Work bullies rife, say public servants

14 Nov, 2012 03:00 AM
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JOB insecurity and budget cuts have been blamed for a rise in workplace aggression in the public sector.

A ''warts and all'' review of the NSW public sector found almost half of all public servants - 48 per cent - had witnessed bullying at work.

Almost a third - 29 per cent - said they had been bullied in the past 12 months, and 6 per cent had formally complained about bullying behaviour.

The Premier, Barry O'Farrell, welcomed the report, released by the new Public Service Commissioner, Graeme Head, on Tuesday. ''This is the first time any government has had a thorough look at the NSW public sector - warts and all,'' Mr O'Farrell said.

The report found a highly educated workforce in the public sector, but a culture of bullying that needed to be addressed.

Mr Head said the inaugural State of the NSW Public Sector Report was the most comprehensive and first independent review of NSW public sector performance.

More than 60,000, or 16 per cent, of NSW government employees responded to a survey which asked for their views on values of trust, service, accountability and integrity.

''It is likely that a proportion of what people perceive as bullying arises from the absence of good performance management practices and organisational culture,'' Mr Head said.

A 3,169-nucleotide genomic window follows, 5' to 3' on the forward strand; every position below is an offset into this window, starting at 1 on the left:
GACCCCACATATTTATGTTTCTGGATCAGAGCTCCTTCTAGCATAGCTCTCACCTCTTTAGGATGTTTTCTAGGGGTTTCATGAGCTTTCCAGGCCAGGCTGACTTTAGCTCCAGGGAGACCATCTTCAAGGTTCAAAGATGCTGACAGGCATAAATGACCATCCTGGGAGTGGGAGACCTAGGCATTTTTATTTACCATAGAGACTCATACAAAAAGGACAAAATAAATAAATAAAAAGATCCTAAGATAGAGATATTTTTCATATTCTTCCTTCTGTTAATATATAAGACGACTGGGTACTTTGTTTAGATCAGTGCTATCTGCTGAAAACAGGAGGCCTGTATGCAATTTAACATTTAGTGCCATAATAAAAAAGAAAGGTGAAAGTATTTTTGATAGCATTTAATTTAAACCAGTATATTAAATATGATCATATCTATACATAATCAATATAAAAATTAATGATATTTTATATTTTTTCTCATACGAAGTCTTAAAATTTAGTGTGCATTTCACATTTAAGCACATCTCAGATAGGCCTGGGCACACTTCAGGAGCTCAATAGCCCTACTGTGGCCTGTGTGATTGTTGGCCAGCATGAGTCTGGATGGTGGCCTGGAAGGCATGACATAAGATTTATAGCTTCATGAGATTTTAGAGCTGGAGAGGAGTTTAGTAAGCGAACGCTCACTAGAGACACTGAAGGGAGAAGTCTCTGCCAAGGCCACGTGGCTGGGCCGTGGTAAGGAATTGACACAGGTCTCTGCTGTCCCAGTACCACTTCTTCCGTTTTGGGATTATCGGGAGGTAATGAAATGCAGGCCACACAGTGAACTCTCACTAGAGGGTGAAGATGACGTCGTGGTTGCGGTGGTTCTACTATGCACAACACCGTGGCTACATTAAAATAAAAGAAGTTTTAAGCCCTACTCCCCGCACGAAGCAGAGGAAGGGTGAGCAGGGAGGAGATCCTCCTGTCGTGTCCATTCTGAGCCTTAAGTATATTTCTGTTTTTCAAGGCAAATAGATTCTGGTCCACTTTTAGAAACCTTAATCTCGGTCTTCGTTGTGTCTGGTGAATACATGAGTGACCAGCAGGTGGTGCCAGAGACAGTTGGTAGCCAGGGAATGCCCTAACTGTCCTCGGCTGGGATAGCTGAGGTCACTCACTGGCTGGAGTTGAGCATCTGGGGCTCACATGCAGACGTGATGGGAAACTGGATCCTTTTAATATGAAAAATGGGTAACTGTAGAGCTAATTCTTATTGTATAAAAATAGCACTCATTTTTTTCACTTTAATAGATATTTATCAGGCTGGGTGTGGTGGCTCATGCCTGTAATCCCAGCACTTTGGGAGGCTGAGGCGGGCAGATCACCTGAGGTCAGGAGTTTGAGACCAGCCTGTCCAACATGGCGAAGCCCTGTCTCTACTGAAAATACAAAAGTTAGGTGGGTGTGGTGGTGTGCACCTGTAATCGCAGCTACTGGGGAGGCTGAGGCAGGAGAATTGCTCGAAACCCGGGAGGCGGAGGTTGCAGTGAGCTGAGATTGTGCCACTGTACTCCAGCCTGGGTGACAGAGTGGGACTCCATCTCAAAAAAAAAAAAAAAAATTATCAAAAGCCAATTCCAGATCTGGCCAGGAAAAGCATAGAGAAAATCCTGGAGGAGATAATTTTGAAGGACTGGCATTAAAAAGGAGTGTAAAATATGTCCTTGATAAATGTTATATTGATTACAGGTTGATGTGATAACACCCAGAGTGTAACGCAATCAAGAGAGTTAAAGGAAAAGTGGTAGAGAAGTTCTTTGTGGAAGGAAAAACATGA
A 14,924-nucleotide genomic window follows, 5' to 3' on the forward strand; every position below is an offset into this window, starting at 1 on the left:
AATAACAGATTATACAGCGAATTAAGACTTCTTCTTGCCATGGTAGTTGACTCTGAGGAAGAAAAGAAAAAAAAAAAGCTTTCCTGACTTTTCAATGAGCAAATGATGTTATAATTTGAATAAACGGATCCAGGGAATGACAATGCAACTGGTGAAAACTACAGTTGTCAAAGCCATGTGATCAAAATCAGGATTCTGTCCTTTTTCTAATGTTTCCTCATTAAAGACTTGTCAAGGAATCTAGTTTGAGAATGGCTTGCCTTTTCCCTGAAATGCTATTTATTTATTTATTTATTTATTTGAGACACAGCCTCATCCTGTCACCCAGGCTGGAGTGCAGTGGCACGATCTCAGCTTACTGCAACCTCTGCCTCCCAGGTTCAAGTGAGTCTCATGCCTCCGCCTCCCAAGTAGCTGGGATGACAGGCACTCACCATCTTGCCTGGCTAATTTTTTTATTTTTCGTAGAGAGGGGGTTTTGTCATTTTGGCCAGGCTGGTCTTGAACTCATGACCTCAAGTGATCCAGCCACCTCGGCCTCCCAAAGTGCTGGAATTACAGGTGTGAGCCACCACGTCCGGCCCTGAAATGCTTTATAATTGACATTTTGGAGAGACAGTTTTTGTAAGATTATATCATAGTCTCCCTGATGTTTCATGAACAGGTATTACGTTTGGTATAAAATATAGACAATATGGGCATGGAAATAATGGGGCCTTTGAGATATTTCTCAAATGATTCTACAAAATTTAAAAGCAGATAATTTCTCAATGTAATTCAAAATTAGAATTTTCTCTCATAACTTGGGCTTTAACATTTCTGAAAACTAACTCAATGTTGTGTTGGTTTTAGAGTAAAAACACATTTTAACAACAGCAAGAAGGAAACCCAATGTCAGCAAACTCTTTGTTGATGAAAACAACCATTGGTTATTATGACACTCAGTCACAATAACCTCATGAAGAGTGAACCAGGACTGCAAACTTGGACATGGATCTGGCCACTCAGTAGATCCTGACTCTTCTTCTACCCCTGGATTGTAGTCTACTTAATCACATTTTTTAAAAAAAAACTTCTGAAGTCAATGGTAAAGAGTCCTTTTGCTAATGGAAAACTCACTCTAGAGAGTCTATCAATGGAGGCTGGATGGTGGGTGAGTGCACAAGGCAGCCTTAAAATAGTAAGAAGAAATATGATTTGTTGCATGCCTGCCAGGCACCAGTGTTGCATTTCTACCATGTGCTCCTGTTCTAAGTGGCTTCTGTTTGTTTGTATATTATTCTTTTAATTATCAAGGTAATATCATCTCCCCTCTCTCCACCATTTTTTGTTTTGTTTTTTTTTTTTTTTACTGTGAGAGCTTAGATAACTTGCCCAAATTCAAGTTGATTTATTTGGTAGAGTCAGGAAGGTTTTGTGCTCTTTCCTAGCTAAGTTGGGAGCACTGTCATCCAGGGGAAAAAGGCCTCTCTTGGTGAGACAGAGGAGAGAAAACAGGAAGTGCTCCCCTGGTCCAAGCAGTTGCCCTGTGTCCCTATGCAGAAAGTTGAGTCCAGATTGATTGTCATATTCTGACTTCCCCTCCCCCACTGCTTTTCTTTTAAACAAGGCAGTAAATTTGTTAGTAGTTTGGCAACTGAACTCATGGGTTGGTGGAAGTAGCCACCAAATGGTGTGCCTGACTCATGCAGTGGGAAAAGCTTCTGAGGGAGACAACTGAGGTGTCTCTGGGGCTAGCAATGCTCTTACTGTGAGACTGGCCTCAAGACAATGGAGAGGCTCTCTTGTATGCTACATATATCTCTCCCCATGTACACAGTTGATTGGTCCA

Vaughan Bowie, an adjunct fellow at the University of Western Sydney specialising in workplace bullying and aggression, said budget cuts would have contributed to workers taking out frustration on colleagues and family.

Mr Bowie, who recently addressed an international conference in Vancouver, Canada, on workplace violence, said an increase in bullying was a ''trickle down in the organisational structure to the workers''. While some workers could be singled out as bullies by nature, Mr Bowie said a recent upsurge was related to a toxic workplace culture.

''Bullying has been around as long as humankind, but we are finding now in this current time a confluence of factors which is leading to more pointed workplace bullying and abuse,'' he said.

''I think this upsurge in violence has more to do with the toxic nature of various workplaces under the economic rationalist model where we are expecting more and more with less and less resources. People can't kick the organisation and take it out on each other or their parents or partners.''

The Opposition Leader, John Robertson, said the report shows ''the O'Farrell government's 15,000 job cuts are undermining workforce productivity and compromising the delivery of public services to the community''.

''This is because every single teacher, nurse, police officer, firefighter and child protection worker employed by the NSW government is feeling the effects of the Premier's savage cuts,'' he said.

''It's no surprise that a lack of job security is resulting in reduced productivity. If you're a school teacher worried you won't have a job next year, of course it's harder to focus on the classroom.''

WorkCover NSW describes workplace bullying as ''repeated, unreasonable behaviour directed towards a worker or a group of workers that creates a risk to health and safety''.

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Can we believe a word they say ?